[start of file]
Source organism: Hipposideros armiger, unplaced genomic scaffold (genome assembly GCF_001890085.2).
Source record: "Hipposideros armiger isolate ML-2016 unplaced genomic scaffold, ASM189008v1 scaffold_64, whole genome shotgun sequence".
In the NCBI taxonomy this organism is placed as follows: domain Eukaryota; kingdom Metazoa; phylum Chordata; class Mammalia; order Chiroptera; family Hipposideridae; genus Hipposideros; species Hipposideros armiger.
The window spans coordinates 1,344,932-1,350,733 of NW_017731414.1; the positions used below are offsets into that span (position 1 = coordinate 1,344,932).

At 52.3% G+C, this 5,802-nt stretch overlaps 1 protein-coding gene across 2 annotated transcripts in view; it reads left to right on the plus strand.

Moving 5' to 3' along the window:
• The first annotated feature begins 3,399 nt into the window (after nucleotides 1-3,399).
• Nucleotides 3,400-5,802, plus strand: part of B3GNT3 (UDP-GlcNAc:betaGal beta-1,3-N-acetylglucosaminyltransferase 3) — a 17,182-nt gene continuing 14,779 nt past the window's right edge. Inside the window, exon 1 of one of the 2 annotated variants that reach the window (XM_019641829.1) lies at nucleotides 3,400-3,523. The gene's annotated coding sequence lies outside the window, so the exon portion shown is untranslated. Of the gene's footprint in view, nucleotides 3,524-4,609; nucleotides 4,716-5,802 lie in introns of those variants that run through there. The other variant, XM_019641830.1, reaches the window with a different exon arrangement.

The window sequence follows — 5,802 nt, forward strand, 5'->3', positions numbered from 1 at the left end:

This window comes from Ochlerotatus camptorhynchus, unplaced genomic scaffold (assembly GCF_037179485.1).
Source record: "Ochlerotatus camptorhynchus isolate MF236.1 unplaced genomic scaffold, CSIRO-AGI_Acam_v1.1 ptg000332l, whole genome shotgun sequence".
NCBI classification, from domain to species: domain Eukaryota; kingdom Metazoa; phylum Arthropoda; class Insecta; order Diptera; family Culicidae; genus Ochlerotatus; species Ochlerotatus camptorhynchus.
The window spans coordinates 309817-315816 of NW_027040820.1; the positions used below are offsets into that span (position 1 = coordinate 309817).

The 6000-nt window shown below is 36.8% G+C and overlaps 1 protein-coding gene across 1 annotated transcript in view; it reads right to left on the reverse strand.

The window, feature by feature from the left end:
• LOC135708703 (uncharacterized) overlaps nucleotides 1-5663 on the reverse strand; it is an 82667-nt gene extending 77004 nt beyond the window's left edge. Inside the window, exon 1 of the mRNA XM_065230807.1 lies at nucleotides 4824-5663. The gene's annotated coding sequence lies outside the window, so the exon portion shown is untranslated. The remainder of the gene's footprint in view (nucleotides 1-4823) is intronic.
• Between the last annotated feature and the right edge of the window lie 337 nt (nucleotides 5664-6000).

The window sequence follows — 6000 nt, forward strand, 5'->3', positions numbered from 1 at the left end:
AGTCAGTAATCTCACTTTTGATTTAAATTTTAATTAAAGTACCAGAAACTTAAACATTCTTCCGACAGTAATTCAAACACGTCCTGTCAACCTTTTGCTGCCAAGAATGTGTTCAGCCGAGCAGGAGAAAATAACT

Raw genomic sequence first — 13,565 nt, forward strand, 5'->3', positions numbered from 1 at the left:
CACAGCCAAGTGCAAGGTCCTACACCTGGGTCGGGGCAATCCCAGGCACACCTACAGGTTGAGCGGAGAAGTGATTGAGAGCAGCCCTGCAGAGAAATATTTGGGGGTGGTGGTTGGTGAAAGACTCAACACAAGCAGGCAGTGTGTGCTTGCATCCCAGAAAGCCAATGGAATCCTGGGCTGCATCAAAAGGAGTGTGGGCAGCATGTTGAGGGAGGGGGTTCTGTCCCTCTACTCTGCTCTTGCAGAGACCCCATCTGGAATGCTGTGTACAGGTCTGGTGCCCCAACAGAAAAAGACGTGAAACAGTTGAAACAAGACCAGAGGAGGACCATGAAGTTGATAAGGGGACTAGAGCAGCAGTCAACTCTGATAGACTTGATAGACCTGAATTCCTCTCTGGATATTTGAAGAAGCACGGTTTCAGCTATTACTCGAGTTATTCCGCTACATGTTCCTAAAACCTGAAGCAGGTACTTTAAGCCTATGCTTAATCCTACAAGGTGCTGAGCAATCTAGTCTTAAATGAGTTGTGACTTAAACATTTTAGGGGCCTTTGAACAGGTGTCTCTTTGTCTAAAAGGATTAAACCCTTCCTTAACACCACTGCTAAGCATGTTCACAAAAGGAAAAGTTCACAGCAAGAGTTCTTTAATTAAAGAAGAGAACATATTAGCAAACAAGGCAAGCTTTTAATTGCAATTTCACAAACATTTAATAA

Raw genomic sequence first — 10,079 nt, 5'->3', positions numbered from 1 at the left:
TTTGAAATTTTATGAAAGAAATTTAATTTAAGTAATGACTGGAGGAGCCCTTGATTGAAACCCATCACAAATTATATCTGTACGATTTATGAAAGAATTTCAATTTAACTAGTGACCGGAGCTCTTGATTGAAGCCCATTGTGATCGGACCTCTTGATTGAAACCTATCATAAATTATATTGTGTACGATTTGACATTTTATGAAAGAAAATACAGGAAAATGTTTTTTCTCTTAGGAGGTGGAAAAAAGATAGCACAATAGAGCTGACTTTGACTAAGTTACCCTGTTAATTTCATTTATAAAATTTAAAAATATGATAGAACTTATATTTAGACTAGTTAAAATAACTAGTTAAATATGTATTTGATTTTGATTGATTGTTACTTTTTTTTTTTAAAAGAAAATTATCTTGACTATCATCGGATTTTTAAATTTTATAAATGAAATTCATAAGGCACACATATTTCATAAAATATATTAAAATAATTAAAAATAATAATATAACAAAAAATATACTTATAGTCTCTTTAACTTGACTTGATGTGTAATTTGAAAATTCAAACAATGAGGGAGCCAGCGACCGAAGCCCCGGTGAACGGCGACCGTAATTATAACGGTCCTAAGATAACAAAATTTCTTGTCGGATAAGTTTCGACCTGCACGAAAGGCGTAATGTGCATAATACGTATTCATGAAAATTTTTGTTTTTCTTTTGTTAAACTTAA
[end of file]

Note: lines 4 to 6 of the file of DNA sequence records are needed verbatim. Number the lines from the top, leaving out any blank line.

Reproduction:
The window spans coordinates 1,344,932-1,350,733 of NW_017731414.1; the positions used below are offsets into that span (position 1 = coordinate 1,344,932).

At 52.3% G+C, this 5,802-nt stretch overlaps 1 protein-coding gene across 2 annotated transcripts in view; it reads left to right on the plus strand.

Moving 5' to 3' along the window: